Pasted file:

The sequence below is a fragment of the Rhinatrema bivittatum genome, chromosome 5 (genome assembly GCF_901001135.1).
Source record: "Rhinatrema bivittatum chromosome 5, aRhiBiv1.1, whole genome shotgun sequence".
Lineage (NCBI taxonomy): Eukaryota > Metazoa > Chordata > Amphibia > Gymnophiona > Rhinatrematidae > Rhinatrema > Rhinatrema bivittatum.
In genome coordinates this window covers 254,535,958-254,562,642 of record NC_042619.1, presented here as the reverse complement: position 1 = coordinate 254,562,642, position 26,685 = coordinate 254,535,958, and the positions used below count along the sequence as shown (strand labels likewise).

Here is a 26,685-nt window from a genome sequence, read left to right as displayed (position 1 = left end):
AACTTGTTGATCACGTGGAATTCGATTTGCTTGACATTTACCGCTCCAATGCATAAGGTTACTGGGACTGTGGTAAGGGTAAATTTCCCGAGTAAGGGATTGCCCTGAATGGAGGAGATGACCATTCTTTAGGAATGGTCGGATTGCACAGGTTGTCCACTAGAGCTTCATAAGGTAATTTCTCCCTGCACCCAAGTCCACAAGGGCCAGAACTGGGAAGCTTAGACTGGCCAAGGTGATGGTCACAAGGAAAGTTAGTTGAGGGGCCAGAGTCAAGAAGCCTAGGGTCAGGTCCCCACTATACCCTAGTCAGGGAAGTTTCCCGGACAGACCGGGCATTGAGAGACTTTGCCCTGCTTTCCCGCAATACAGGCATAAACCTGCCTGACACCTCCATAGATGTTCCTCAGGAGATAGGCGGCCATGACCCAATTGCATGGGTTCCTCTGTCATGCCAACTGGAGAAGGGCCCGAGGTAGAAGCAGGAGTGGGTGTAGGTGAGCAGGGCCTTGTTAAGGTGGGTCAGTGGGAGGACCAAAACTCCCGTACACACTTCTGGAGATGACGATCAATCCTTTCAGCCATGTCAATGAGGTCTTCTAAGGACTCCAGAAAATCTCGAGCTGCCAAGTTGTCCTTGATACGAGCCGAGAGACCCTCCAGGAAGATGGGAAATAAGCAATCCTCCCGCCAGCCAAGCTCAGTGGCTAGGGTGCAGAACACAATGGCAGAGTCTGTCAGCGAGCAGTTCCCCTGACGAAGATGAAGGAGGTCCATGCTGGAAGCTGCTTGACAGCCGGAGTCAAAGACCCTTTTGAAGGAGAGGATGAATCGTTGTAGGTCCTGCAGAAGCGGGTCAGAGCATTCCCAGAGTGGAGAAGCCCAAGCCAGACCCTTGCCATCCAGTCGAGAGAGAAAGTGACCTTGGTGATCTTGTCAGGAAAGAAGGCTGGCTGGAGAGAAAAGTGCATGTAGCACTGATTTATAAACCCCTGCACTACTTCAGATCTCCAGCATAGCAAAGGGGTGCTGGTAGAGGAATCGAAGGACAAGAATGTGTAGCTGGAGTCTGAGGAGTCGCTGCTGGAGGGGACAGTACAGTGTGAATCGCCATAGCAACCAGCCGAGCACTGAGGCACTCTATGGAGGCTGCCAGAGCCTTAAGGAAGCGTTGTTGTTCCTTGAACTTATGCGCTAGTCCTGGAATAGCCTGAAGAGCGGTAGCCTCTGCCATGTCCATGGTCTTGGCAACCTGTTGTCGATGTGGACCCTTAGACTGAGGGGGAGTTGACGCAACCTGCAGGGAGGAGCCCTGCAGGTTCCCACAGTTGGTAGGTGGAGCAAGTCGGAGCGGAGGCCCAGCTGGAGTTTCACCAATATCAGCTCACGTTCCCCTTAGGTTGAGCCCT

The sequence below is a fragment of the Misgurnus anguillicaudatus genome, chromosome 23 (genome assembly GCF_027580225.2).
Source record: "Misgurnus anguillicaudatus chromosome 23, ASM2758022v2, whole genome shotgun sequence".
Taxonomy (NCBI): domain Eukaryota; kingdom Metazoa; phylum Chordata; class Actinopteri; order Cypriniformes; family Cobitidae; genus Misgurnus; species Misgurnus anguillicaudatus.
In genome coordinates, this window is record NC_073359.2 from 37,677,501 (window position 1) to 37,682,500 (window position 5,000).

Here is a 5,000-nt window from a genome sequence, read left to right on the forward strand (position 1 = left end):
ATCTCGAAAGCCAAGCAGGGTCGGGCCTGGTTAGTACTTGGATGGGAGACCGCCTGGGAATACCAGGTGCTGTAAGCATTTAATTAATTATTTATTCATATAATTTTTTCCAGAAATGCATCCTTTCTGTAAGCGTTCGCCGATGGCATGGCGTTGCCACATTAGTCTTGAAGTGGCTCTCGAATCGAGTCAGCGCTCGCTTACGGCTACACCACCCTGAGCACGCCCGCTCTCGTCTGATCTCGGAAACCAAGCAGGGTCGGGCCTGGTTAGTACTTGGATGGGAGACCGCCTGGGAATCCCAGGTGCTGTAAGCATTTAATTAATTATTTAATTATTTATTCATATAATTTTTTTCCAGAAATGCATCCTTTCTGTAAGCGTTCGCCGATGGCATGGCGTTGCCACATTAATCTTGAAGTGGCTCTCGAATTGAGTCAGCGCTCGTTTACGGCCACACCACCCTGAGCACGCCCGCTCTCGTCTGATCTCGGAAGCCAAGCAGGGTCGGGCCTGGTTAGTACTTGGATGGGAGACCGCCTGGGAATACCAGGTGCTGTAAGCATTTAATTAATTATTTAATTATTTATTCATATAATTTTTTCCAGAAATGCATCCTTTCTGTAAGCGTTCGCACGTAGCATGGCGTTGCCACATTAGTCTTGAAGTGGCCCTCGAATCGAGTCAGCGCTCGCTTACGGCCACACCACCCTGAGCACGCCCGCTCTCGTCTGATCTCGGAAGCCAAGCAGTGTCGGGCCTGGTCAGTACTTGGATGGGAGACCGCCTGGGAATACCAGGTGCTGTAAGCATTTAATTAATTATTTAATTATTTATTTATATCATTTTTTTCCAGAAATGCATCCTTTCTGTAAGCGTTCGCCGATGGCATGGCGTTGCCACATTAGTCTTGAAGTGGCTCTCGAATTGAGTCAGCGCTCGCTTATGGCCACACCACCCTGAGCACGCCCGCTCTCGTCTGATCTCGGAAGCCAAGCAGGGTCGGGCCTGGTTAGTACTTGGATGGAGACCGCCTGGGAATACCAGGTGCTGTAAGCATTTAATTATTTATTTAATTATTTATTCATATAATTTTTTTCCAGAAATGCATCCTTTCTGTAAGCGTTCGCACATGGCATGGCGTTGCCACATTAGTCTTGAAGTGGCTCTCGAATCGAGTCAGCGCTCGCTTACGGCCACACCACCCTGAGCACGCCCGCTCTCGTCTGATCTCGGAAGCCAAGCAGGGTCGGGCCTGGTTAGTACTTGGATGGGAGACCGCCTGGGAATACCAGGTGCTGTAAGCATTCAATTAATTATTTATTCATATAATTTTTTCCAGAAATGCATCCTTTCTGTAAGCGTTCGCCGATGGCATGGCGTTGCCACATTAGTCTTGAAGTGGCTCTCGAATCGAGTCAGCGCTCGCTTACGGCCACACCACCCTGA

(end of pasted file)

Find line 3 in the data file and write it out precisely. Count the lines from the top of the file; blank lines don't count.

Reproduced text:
Lineage (NCBI taxonomy): Eukaryota > Metazoa > Chordata > Amphibia > Gymnophiona > Rhinatrematidae > Rhinatrema > Rhinatrema bivittatum.